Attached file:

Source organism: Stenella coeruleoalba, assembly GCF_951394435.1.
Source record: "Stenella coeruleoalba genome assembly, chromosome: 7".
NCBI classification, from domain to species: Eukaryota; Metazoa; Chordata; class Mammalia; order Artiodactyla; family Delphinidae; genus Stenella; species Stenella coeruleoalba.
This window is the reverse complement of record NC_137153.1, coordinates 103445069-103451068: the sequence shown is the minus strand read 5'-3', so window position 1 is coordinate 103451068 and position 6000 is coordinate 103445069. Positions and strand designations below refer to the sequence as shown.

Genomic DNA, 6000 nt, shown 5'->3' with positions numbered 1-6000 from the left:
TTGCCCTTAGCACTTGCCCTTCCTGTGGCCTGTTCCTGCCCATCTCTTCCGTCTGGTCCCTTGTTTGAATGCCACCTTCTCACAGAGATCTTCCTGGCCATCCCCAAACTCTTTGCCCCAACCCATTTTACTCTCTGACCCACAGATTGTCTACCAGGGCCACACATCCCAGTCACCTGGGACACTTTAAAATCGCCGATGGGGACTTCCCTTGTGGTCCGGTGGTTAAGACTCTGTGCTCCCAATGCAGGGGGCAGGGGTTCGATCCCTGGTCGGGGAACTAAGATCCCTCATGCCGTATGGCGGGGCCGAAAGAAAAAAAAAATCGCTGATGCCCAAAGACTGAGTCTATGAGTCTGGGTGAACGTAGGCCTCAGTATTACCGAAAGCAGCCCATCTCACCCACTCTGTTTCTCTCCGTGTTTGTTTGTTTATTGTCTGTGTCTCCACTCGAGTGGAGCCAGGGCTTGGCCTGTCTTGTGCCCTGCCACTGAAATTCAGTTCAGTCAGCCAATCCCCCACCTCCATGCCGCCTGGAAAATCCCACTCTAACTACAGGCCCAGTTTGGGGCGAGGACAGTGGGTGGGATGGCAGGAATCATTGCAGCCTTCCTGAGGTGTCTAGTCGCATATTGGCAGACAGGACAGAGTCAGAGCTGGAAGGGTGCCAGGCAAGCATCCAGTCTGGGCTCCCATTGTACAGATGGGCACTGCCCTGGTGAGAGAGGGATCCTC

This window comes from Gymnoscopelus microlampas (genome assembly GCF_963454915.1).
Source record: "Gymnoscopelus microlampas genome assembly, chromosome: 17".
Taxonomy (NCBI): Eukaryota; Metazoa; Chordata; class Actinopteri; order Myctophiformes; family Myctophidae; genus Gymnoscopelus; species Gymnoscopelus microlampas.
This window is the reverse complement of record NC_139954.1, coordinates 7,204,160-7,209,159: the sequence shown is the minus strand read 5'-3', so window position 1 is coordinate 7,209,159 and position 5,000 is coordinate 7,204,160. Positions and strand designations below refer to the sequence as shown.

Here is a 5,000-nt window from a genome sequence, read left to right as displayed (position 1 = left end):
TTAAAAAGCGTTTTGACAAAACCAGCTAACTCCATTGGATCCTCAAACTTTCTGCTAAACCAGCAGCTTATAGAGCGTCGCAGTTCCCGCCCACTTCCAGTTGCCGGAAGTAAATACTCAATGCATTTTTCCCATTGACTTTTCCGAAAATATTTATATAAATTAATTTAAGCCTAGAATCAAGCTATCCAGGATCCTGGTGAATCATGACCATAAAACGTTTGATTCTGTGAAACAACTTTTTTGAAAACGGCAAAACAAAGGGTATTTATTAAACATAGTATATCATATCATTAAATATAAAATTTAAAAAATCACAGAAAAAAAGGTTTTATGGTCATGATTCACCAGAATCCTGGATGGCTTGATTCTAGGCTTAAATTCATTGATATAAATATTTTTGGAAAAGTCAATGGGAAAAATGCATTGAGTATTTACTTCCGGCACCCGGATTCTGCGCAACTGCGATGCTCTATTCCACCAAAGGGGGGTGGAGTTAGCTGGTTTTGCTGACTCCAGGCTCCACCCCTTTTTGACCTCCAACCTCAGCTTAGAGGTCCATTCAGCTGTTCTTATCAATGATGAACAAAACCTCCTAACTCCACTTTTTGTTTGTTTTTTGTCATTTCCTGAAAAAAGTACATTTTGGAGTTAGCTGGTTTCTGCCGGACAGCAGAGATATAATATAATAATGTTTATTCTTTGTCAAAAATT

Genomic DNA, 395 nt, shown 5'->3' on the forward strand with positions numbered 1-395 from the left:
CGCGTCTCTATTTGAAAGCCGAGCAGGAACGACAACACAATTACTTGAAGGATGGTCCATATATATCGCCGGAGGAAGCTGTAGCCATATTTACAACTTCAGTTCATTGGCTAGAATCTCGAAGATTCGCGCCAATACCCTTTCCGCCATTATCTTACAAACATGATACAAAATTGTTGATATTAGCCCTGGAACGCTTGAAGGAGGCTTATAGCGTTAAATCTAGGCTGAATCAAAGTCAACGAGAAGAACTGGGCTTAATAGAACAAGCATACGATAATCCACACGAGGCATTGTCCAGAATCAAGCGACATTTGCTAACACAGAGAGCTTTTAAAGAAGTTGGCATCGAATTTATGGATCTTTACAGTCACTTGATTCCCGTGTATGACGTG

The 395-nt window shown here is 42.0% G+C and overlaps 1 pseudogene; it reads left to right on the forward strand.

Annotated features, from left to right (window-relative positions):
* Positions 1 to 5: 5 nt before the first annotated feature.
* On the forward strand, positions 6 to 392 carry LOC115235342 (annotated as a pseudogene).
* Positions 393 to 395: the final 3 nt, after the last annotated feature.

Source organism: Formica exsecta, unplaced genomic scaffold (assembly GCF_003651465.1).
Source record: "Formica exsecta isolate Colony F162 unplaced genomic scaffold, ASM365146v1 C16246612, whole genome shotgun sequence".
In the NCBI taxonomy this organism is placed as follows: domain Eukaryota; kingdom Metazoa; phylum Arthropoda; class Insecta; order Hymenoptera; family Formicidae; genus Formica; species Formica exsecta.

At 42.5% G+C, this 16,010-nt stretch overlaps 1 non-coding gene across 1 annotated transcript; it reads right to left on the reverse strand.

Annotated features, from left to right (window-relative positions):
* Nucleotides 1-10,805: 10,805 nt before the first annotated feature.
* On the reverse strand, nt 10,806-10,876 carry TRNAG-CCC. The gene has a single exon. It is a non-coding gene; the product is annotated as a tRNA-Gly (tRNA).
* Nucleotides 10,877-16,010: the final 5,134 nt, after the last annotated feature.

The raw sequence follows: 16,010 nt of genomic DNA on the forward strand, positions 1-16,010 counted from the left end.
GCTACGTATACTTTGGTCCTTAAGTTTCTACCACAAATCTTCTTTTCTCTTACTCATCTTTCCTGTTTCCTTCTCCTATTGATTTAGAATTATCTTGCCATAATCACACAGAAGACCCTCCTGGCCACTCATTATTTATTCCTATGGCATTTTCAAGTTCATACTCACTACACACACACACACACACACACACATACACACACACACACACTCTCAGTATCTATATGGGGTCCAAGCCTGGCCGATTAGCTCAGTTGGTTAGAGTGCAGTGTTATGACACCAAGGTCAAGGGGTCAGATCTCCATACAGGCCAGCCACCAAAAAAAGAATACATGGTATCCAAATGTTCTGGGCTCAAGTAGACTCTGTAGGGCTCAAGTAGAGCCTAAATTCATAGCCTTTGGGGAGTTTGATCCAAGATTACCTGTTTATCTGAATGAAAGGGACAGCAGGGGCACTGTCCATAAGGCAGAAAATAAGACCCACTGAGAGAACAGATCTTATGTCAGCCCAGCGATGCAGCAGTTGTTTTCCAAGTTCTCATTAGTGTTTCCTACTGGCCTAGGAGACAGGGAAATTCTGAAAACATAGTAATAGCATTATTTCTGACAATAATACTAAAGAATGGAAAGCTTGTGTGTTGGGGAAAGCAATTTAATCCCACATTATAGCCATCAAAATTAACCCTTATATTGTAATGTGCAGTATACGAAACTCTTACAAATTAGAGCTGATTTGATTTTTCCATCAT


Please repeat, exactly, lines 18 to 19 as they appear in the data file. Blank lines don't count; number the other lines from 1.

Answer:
* On the forward strand, positions 6 to 392 carry LOC115235342 (annotated as a pseudogene).
* Positions 393 to 395: the final 3 nt, after the last annotated feature.